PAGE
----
In practical terms, however, that means extra resources, because dedicated classes require more teachers and teaching space. It raises a cost issue, but Hector Moreno, formerly Lead Technical Instructor at Halliburton, believes this is the cost of doing business. “If you look at a medical school, they do not want anybody who is not absolutely qualified to get into the surgical theater with a scalpel,” he reasoned. “An operator is training people because an accident can cost a fortune or even lead to bankruptcy.”
While the program structure raises issues of teaching resources, the electronic testing process at the heart of WellSharp asks tough philosophical and cultural questions. In particular, the objectivity of the WellSharp system removes opportunities for trainees or trainers to “game” the system, cut corners or introduce any element of “benefit of the doubt” into the testing process.
Nonetheless, concerns exist that this more rigorous system could increase the overall failure rate and impact operations. Mr Denkowski explained, “Some are concerned about computerized and standardized testing. Another worry is that, because the training provider won’t have control over the test content, the trainees might be uncertain whether they can answer all the questions.”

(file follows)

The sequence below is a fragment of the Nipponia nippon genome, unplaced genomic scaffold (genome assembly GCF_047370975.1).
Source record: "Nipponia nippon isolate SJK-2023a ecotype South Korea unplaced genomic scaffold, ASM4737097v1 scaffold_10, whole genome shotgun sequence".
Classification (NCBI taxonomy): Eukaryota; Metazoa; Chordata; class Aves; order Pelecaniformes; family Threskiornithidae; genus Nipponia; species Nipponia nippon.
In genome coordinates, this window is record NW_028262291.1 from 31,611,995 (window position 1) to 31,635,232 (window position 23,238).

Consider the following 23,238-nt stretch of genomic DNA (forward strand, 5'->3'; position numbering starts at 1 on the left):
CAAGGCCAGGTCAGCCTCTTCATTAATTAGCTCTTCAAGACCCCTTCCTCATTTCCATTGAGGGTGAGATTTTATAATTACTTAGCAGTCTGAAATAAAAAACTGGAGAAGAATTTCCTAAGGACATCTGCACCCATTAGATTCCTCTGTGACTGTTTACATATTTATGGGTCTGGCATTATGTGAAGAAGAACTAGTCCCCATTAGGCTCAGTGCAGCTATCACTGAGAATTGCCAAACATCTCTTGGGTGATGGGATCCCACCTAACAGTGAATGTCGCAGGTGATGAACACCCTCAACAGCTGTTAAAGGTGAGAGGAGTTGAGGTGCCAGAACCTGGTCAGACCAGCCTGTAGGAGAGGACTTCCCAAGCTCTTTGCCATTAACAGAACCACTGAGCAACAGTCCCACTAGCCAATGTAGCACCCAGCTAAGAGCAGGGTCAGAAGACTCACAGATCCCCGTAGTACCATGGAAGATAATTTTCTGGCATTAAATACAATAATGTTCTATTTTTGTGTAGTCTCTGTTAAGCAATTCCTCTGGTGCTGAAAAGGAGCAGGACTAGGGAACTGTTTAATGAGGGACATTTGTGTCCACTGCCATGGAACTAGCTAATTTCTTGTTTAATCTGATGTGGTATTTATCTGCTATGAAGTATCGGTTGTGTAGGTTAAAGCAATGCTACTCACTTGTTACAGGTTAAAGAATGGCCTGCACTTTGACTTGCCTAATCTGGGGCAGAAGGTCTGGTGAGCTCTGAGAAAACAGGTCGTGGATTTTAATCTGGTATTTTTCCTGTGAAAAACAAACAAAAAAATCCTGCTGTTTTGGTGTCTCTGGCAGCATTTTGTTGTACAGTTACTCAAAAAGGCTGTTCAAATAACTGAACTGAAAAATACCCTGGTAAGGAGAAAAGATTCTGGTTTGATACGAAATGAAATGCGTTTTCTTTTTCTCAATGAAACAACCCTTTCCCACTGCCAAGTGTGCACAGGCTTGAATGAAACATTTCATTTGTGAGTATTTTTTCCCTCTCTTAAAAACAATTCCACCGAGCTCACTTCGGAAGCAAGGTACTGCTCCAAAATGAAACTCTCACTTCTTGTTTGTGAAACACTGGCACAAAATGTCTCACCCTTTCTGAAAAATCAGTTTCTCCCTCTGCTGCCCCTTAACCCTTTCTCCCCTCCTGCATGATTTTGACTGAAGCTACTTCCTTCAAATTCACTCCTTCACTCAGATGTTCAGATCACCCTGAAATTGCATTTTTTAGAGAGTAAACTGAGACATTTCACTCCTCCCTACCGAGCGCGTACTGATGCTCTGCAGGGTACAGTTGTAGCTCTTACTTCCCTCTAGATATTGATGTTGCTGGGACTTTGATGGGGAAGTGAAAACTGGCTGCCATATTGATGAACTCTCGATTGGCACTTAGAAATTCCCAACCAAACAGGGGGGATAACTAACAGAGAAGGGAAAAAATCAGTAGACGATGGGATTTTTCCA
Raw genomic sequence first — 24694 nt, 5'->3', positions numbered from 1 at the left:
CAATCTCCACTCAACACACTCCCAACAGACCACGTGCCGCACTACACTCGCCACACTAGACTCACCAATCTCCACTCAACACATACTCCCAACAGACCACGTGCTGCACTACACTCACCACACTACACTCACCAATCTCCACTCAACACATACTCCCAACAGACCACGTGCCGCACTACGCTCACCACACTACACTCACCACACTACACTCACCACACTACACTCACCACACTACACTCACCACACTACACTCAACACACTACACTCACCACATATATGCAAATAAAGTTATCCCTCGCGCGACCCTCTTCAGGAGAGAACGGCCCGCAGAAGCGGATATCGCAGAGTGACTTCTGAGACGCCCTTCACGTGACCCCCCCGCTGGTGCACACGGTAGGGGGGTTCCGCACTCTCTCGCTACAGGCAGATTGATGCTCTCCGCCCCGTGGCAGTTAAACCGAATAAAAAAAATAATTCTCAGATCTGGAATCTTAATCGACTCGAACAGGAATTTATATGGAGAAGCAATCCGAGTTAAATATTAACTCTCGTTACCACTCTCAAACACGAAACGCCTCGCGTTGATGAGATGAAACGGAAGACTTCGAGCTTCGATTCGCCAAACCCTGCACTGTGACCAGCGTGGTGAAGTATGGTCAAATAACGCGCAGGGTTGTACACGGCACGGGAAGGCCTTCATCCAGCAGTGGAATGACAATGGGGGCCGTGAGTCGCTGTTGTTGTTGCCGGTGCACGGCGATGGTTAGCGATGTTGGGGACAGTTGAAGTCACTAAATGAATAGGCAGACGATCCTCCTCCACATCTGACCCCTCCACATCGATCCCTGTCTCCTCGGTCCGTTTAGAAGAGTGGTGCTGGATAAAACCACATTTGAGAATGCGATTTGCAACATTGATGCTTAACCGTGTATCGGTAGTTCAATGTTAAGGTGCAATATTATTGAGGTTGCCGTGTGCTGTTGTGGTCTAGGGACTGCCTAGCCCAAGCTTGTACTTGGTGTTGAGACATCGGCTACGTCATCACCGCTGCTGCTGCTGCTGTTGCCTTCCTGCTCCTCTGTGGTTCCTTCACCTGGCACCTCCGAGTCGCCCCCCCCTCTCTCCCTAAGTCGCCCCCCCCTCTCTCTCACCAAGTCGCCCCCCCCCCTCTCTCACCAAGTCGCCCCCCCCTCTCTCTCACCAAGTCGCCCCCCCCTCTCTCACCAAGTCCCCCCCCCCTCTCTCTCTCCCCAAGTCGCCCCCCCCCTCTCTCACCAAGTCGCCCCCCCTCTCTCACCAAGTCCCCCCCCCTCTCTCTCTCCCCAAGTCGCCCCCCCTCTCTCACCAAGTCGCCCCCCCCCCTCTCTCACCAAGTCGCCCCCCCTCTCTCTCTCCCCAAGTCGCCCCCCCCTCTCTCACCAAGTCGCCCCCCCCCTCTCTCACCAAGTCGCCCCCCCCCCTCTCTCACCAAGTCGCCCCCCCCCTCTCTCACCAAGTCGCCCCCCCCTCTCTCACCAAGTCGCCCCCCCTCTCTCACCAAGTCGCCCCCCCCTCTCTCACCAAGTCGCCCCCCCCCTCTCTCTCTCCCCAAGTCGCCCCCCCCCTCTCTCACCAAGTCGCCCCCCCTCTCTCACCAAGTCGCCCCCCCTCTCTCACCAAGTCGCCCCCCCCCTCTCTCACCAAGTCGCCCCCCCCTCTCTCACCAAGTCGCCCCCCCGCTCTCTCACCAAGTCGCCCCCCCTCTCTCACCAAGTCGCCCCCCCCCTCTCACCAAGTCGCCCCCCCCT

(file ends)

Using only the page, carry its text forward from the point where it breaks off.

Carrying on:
However, those familiar with WellSharp praise its fairness. John Breidenthal, formerly Supervisor of Well Control Instructors for Chevron, feels WellSharp has achieved the right balance. “As long as a student has the ability to learn, has a fundamental background of basic math and science, and the appropriate amount of rig experience, they shouldn’t be afraid of WellSharp,” he said. “It’s not rocket science, but it does require focused attention and work to be successful. For any company out there, the fact that their employees are WellSharp-certified should make them more confident about their safety as it relates to well control.”
Positive industry response to date supports this view. Only three months since the WellSharp launch, institutions responsible for more than 80% of global well control training have moved to WellSharp, IADC data show.